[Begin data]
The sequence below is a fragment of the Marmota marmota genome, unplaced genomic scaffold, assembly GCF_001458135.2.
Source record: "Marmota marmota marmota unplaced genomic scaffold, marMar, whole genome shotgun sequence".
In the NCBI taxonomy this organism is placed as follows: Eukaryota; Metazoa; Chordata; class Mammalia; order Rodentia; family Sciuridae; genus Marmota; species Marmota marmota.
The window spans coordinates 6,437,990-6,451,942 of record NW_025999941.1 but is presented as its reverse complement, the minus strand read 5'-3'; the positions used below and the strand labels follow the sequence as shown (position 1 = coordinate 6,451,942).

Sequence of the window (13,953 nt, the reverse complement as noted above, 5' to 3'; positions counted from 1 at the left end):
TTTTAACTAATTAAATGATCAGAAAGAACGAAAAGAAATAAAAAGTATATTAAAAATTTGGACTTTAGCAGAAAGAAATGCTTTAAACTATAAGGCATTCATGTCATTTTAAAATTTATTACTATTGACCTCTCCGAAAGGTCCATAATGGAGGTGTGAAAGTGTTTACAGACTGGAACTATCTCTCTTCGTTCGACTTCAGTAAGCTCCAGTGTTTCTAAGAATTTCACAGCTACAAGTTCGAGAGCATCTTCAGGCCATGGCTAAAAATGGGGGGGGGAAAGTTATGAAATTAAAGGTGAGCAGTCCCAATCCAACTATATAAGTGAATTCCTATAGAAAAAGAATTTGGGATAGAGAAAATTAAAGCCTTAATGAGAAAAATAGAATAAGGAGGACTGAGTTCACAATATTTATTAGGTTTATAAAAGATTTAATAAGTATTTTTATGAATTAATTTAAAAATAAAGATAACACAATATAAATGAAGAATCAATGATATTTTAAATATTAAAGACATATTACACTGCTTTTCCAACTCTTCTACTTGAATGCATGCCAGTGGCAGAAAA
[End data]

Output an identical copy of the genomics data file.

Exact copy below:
The sequence below is a fragment of the Marmota marmota genome, unplaced genomic scaffold, assembly GCF_001458135.2.
Source record: "Marmota marmota marmota unplaced genomic scaffold, marMar, whole genome shotgun sequence".
In the NCBI taxonomy this organism is placed as follows: Eukaryota; Metazoa; Chordata; class Mammalia; order Rodentia; family Sciuridae; genus Marmota; species Marmota marmota.
The window spans coordinates 6,437,990-6,451,942 of record NW_025999941.1 but is presented as its reverse complement, the minus strand read 5'-3'; the positions used below and the strand labels follow the sequence as shown (position 1 = coordinate 6,451,942).

Sequence of the window (13,953 nt, the reverse complement as noted above, 5' to 3'; positions counted from 1 at the left end):
TTTTAACTAATTAAATGATCAGAAAGAACGAAAAGAAATAAAAAGTATATTAAAAATTTGGACTTTAGCAGAAAGAAATGCTTTAAACTATAAGGCATTCATGTCATTTTAAAATTTATTACTATTGACCTCTCCGAAAGGTCCATAATGGAGGTGTGAAAGTGTTTACAGACTGGAACTATCTCTCTTCGTTCGACTTCAGTAAGCTCCAGTGTTTCTAAGAATTTCACAGCTACAAGTTCGAGAGCATCTTCAGGCCATGGCTAAAAATGGGGGGGGGAAAGTTATGAAATTAAAGGTGAGCAGTCCCAATCCAACTATATAAGTGAATTCCTATAGAAAAAGAATTTGGGATAGAGAAAATTAAAGCCTTAATGAGAAAAATAGAATAAGGAGGACTGAGTTCACAATATTTATTAGGTTTATAAAAGATTTAATAAGTATTTTTATGAATTAATTTAAAAATAAAGATAACACAATATAAATGAAGAATCAATGATATTTTAAATATTAAAGACATATTACACTGCTTTTCCAACTCTTCTACTTGAATGCATGCCAGTGGCAGAAAA